Across the street are stores that I can't recall being important to Brooklyn before they are suddenly plot relevant, but they apparently are. There is the cobbler, the bookseller, the Rabbit Hole juice bar and a couple others. Brooklyn, though, discovers the body the juice bar owner buried under a toppled shelving unit.
The heart of the matter is an old copy of Alice's Adventures in Wonderland. It might date back to the original run that the author had destroyed because the illustrations had been printed smudged and blurry. As so few of these volumes exist, the ones that do can bring an extraordinary price.
The people in the trendy "Courtyard Shops" are uniformly awful people but they are thematically linked to the book in question. Namely, they are all stand-ins for characters in the Alice stories. This is something that many cozy writers do but one that Carlisle hasn't used much in this series. It was fun to discover that she had done it here and made the otherwise horrible characters fun.
The next book is Buried in Books.
Elementary, She Read: 11/27/18
Elementary, She Read by Vicki Delany is the first of the Sherlock Holmes Bookshop mystery series. I come to the series by way of the Lighthouse Library Mystery series, written under the name Eva Gates.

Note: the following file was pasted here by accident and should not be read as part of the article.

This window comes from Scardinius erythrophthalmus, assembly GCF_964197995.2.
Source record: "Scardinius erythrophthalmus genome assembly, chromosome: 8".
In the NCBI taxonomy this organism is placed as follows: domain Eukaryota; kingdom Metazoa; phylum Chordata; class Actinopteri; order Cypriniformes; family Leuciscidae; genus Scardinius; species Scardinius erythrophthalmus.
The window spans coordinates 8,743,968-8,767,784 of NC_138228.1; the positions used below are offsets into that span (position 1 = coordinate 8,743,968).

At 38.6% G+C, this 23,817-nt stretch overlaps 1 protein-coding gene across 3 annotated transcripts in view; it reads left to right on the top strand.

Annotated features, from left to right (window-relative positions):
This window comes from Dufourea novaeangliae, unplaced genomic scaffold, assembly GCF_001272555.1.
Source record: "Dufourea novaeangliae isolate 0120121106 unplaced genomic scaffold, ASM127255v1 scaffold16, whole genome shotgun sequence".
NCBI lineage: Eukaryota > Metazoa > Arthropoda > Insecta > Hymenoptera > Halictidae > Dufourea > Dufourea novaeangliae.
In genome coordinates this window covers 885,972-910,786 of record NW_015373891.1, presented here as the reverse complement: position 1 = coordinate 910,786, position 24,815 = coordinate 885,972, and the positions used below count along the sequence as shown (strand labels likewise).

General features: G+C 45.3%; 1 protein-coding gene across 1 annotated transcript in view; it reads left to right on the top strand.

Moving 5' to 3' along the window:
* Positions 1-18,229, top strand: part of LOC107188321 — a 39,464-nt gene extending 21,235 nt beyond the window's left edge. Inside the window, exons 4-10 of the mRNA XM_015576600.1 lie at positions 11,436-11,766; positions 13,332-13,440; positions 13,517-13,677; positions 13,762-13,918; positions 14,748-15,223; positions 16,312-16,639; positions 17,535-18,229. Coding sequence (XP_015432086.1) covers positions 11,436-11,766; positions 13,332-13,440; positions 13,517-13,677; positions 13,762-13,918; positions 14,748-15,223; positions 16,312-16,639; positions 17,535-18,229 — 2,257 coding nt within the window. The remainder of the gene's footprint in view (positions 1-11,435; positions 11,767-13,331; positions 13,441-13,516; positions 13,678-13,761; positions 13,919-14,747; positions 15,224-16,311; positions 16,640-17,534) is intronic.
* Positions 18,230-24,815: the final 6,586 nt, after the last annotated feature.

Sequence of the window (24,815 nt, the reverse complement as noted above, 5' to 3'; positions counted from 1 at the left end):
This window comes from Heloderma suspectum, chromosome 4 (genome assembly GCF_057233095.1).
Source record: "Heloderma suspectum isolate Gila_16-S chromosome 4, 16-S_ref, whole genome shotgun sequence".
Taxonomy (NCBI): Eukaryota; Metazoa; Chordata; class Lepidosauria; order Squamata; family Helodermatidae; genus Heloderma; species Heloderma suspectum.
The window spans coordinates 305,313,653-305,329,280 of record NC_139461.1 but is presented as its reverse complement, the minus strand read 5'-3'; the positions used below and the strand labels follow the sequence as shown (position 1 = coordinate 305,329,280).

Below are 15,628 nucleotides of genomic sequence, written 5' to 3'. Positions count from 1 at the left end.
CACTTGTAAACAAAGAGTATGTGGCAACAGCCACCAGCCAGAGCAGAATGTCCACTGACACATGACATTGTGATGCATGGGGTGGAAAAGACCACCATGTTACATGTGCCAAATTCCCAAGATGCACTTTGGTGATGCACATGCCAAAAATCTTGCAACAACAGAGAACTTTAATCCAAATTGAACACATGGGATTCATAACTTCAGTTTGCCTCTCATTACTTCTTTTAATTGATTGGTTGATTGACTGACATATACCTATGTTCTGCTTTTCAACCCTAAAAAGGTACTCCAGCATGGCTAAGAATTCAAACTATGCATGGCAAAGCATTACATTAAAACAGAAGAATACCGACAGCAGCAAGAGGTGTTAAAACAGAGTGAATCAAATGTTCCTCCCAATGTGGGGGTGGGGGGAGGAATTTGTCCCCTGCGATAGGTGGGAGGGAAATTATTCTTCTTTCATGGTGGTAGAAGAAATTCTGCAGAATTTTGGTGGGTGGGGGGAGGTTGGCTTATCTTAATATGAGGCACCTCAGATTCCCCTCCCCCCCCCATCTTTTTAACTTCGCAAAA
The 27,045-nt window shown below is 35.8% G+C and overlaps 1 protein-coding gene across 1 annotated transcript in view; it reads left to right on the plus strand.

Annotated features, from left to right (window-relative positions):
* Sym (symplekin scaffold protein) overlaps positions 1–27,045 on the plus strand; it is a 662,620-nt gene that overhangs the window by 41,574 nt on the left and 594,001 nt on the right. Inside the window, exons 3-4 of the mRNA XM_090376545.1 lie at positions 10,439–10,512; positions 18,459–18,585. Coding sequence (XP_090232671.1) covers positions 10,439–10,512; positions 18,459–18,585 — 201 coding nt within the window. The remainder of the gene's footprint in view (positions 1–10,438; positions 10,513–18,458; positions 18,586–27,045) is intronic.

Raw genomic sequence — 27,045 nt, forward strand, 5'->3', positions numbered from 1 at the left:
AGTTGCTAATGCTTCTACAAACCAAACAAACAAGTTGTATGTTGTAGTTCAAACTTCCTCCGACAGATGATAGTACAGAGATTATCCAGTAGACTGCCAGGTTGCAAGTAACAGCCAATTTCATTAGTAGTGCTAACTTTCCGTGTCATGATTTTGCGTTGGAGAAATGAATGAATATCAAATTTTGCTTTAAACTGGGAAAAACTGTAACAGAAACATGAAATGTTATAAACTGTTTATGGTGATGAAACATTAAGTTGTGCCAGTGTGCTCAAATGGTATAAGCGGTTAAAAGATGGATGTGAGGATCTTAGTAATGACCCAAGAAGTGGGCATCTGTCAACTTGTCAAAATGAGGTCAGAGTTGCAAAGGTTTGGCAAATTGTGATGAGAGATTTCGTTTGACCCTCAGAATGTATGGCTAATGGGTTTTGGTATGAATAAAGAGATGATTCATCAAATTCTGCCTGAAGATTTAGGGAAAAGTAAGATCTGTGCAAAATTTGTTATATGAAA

Delany primarily writes mysteries for her native Canada but this series like the lighthouse one is set in the United States. This one is set on Cape Cod and the main character, Gemma Doyle, is a Londoner (UK, not ON). Her mixture of British and American English is a nice little in joke for how Canadian English borrows from both (but is uniquely its own language).
Gemma runs the Sherlock Holmes Bookshop. It's at 222 Baker Street and it shares a spot with Mrs. Hudson's tea shop. Basically it's a similar set up as the Booktown Mysteries minus the sisterly connection between the two shop owners.
Everything begins to go awry when after a tour bus departs, Gemma discovers what appears to be a rare magazine issue of the Strand. When she goes to return it, she finds the would be owner murdered!
As this is the start of a new series a lot of the set up and execution is by the cozy numbers. It gives Delany time to set up the character dynamics. Gemma is well meaning, incredibly honest and sometimes snarky. Jayne is enthusiastic and a little too quick to goad Gemma into doing things. Gemma, like Sherlock, is analytical. Gemma, though, isn't yet as obvious a Watson as perhaps she will be.
I have books two and three on hand to read soon. The second book is Body on Baker Street.
Cybils Update (November 27): 11/27/18
Thanksgiving week kept me busy and I didn't get as many books read as I would have liked. My group has decided to meet online to make our shortlist. I'm debating if I should post two more updates before we meet. Regardless, the shortlists will be announced on January 1st.
What I read last week:
What's on hand:
How to Say Goodbye in Robot: 11/26/18